Cinema 360° / Doc-You-Up


15 Years + 1 Day, The Amazing Catfish

15 Years + 1 Day (15 años y 1 día) by Gracia Querejeta (Spain)
Tackles the complex relationships of a mother/unemployed actress (Maribel Verdú, All About My Mother), her rebellious teenage son, and a strict grandfather (Tito Valverde), as well as homophobia in a macho trio of South American youth. *Goya Award nominee for Best Picture

The Amazing Catfish (Los insólitos peces gato), by Claudia Sainte-Luce (Mexico)
Martha, an ailing single mother of four, brings misfit Claudia into her home for a temporary stay. As Martha’s health deteriorates, her children come to rely on Claudia’s calming presence.

Belle, by Amma Asante (United Kingdom)
True story of an illegitimate mixed-race daughter of a Royal Navy Admiral in racist-infused 18th century Britain. Stars Tom Wilkinson, Emily Watson, Matthew Goode, and Miranda Richardson.

Cannibal (Caníbal), by Manuel Martín Cuenca (Spain / Romania)
Carlos (Antonio de la Torre) is the most prestigious tailor in Granada, but lusts for female flesh in a secretly unconventional way. An unfamiliar feeling creeps in when he falls for a Romanian woman in this handsome, stately production. *Goya Award nominee for Best Picture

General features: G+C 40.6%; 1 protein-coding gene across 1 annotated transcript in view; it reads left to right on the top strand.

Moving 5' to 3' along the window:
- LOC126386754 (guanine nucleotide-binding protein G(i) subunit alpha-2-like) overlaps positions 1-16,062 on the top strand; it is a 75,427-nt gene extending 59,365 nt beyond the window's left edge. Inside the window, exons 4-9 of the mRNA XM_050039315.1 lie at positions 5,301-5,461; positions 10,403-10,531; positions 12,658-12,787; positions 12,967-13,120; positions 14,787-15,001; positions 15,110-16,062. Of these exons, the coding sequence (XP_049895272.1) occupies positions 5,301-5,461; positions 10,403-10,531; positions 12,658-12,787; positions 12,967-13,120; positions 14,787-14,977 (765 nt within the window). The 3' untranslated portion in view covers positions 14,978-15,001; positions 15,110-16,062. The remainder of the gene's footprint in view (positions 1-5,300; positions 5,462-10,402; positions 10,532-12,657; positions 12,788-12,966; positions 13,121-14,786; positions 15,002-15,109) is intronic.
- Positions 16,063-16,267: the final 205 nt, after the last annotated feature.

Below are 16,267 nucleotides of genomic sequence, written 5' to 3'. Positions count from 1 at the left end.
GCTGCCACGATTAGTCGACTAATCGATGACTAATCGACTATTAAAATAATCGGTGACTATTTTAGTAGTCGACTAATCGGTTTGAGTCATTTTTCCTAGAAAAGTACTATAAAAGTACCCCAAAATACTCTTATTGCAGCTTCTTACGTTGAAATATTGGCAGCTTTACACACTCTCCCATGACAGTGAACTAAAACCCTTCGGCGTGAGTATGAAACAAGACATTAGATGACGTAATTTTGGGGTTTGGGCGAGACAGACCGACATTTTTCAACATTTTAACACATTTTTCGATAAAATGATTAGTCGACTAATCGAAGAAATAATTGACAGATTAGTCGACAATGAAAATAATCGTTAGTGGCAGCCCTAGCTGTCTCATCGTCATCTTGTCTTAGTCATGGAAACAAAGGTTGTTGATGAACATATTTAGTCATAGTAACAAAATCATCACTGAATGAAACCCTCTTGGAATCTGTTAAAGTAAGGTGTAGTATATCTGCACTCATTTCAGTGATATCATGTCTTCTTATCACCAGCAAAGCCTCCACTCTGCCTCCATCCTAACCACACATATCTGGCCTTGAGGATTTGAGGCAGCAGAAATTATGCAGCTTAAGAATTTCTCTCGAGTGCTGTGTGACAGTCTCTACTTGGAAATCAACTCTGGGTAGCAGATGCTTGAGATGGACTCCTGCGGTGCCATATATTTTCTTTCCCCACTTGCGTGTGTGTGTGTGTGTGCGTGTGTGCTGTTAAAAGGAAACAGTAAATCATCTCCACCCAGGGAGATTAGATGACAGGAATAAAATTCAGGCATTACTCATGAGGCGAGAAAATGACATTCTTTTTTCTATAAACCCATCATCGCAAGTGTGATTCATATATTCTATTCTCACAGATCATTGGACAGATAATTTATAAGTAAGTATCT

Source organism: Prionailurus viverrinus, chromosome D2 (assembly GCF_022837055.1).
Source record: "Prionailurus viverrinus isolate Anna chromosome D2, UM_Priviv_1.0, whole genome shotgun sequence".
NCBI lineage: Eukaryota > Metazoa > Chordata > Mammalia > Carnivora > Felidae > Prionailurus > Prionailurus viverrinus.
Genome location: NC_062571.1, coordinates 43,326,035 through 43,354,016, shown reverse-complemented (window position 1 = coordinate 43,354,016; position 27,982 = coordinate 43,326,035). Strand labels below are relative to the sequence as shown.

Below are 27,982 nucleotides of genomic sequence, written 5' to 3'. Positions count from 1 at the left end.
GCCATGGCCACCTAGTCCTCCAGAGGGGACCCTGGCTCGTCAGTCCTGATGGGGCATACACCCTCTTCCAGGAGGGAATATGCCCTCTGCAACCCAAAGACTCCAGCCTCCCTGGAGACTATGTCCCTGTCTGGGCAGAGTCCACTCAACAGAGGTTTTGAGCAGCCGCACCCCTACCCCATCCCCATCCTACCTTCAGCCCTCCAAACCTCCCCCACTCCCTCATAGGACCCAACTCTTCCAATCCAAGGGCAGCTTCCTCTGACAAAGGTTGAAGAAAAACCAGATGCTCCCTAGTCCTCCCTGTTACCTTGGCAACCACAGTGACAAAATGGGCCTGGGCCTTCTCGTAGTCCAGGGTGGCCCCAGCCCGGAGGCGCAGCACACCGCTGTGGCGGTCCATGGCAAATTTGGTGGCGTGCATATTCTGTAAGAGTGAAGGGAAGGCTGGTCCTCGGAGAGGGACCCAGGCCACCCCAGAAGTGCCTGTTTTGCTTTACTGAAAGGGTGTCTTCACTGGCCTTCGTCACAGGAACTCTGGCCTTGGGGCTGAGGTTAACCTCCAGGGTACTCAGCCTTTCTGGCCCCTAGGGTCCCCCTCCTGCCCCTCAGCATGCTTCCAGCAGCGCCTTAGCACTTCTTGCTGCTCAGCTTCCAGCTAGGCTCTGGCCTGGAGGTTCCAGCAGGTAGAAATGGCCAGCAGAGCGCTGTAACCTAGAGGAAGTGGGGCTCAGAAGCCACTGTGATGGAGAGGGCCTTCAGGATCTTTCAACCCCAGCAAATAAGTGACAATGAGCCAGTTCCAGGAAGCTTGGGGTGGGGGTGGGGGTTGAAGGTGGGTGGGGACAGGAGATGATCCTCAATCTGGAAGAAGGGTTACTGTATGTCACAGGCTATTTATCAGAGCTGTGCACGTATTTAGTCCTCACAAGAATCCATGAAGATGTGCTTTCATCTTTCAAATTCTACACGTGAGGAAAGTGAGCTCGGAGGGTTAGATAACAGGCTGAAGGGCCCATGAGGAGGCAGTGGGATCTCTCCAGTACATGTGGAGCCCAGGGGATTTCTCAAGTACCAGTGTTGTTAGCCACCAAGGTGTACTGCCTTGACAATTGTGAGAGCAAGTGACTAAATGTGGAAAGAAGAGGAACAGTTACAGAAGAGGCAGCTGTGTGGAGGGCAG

Belle, Cristo Rey

Cristo Rey (Cristo Rey), by Leticia Tonos (Dominican Republic)
In a slum barrio of Santo Domingo, a mixed race Haitian-Dominican teen guards the local kingpin’s beautiful young sister, in a retelling of the Romeo & Juliet tragedy. US PREMIERE

Default, by Simon Brand (USA)
Somali pirates led by Atlas (David Oyelowo), hijack a plane chartered by an American news crew in a tension-packed thriller centered around a deadly battle of wits. WORLD PREMIERE

The Double, by Richard Ayoade (United Kingdom)
Adapted from the Dostoyevsky 1846 novella, Simon (Jesse Eisenberg) finds his life gradually usurped by a doppelgänger who is everything he isn't: confident, charismatic, successful… *Also starring Mia Wasikowska and Chris O’Dowd.

Eastern Boys, by Robin Campillo (France)
A middle-aged Frenchman becomes entangled with a group of young Eastern European hustlers. A twisted thriller combined with a meditation on May-December relationships, featuring the most unexpected ending of the year.

Cannibal, GrisGris

Family United (La gran familia Española), by Daniel Sánchez Arévalo (Spain)
Spanish passions of soccer and family intertwine in this touching comedy. Ephraim’s wedding day coincides with Spain’s appearance in the 2010 World Soccer Championship finals, and nothing goes as planned. NORTH AMERICAN PREMIERE *Nominated for 12 Goya Awards, including Best Picture